During his 15-year career satirizing public figures, Colombia’s best-known editorial cartoonist has made numerous enemies. In his drawings for the Bogotá daily El Tiempo, Julio César González, better known by his pen name, Matador, targets politicians of all stripes.
Istanbul, April 25, 2018–An Istanbul court today convicted 14 people affiliated with the independent daily Cumhuriyet of aiding terrorist organizations and sentenced them to jail terms ranging between three and seven years, the newspaper reported. The court placed the journalists on probation and banned them from traveling until the appeals process has ended, according to…
New York, March 7, 2018–The Committee to Protect Journalists today welcomed news that Equatoguinean cartoonist and blogger Ramón Nsé Esono Ebalé is free from prison after serving more than five months in a Malabo jail on false charges of money laundering and counterfeiting.
Recently proposed amendments to Jordan’s 2015 cybercrime law, including a vague and broad definition of hate speech, will further stifle press freedom on the pretext of protecting the country’s citizens, and could result in further self-censorship, several Jordanian journalists told CPJ.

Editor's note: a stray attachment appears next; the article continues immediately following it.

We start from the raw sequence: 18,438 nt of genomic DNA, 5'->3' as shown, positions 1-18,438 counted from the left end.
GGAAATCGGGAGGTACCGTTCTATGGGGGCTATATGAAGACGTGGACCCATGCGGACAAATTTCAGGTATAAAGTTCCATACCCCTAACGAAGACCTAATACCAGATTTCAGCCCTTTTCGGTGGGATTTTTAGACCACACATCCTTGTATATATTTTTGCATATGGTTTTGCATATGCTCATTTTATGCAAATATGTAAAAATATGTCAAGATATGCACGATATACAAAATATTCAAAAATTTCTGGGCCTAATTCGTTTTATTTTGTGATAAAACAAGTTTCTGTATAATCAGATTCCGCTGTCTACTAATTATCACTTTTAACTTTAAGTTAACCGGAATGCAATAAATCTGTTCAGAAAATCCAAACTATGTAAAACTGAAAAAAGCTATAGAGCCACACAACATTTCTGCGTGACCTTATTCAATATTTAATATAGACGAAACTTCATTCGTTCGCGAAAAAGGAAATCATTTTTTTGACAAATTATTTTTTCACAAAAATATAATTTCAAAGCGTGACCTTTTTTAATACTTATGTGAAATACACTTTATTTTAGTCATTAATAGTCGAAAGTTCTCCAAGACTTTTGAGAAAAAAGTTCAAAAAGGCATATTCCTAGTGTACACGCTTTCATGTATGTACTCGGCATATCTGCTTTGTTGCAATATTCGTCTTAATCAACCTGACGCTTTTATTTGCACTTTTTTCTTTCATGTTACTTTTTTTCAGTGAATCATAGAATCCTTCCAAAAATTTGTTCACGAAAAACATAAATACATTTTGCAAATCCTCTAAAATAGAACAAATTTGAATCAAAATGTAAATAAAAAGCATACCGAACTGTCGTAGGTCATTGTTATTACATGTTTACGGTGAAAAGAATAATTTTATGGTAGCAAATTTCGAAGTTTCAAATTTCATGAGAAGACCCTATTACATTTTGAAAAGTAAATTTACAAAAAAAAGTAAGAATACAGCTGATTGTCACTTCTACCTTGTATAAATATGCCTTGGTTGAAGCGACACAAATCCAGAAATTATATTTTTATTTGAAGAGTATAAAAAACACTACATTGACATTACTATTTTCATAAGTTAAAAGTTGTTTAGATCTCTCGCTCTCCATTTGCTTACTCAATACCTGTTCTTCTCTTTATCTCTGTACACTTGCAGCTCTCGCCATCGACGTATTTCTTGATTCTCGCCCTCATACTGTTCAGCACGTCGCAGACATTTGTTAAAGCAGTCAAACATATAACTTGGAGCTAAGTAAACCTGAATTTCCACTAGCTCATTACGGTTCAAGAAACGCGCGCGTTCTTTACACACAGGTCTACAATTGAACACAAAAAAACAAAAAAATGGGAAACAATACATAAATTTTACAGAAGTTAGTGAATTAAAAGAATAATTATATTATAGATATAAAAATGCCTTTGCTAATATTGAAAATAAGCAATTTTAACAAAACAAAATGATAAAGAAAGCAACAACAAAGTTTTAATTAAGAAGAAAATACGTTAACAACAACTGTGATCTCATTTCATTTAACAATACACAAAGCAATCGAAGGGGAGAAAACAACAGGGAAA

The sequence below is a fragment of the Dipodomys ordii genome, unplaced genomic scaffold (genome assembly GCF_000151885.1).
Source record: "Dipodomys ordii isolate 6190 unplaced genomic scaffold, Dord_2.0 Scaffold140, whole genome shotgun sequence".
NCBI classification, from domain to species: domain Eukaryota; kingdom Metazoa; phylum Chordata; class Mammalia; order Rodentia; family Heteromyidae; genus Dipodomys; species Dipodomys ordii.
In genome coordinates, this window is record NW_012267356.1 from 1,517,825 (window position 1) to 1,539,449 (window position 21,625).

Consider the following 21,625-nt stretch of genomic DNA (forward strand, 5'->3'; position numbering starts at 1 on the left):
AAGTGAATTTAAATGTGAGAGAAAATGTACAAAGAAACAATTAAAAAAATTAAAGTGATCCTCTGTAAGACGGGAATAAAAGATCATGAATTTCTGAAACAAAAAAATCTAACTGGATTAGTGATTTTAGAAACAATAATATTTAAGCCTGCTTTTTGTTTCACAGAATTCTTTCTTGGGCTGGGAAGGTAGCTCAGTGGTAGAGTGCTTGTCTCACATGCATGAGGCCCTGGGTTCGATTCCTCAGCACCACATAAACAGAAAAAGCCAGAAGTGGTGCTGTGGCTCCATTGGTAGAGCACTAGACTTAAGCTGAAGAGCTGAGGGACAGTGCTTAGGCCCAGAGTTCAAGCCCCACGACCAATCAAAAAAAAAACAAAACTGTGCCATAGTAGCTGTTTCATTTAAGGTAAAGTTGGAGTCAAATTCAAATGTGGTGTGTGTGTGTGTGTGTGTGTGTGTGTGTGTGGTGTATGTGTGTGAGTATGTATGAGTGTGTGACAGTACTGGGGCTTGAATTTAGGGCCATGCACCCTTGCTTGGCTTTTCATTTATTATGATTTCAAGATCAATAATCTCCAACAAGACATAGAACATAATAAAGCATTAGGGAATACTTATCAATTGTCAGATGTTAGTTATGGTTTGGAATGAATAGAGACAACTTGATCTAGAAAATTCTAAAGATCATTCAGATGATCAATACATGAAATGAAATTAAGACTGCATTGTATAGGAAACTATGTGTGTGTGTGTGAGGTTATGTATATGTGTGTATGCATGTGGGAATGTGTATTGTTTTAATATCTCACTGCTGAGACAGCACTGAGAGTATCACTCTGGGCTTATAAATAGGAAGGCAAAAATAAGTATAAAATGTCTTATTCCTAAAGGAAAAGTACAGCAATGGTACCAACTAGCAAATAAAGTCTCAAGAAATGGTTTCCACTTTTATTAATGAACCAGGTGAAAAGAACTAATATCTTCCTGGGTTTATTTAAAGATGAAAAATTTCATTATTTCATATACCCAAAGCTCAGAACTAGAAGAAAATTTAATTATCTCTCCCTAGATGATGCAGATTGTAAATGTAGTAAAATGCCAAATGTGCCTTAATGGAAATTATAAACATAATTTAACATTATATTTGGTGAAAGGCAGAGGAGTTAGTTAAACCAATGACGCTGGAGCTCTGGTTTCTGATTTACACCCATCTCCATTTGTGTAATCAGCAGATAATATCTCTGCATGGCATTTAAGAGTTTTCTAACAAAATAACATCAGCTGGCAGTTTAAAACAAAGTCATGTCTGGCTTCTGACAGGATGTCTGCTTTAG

New York, October 6, 2017–Authorities in Equatorial Guinea should immediately release cartoonist and blogger Ramón Nsé Esono Ebalé, whom they have held without charge for weeks, the Committee to Protect Journalists said today.
The Kenyan government withdraws advertising when newspapers step out of line By Alan Rusbridger In some parts of the world, it is still possible to silence a journalist with a sharp blow to the side of the head. But as newspapers the world over struggle with the financial disruption of digital technologies, governments are finding…
Bangkok, November 28, 2016―Malaysian authorities should drop all criminal charges against award-winning cartoonist Zulkiflee Anwar Ulhaque, popularly known as Zunar, and cease harassing him for his work, the Committee to Protect Journalists said today.
For 23 years Godfrey Mwampembwa has been a prominent and quick-witted observer of the political scene in East Africa. But all that changed last month when the cartoonist, known as Gado, was told his contract at Kenya’s biggest newspapers, the Nation, would not be renewed.
“I think my actions … have harmed the national interest. What I have done was very wrong. I seriously and earnestly accept to learn a lesson and plead guilty,” said Chinese journalist Gao Yu during a televised confession on the state-run channel CCTV in May 2014.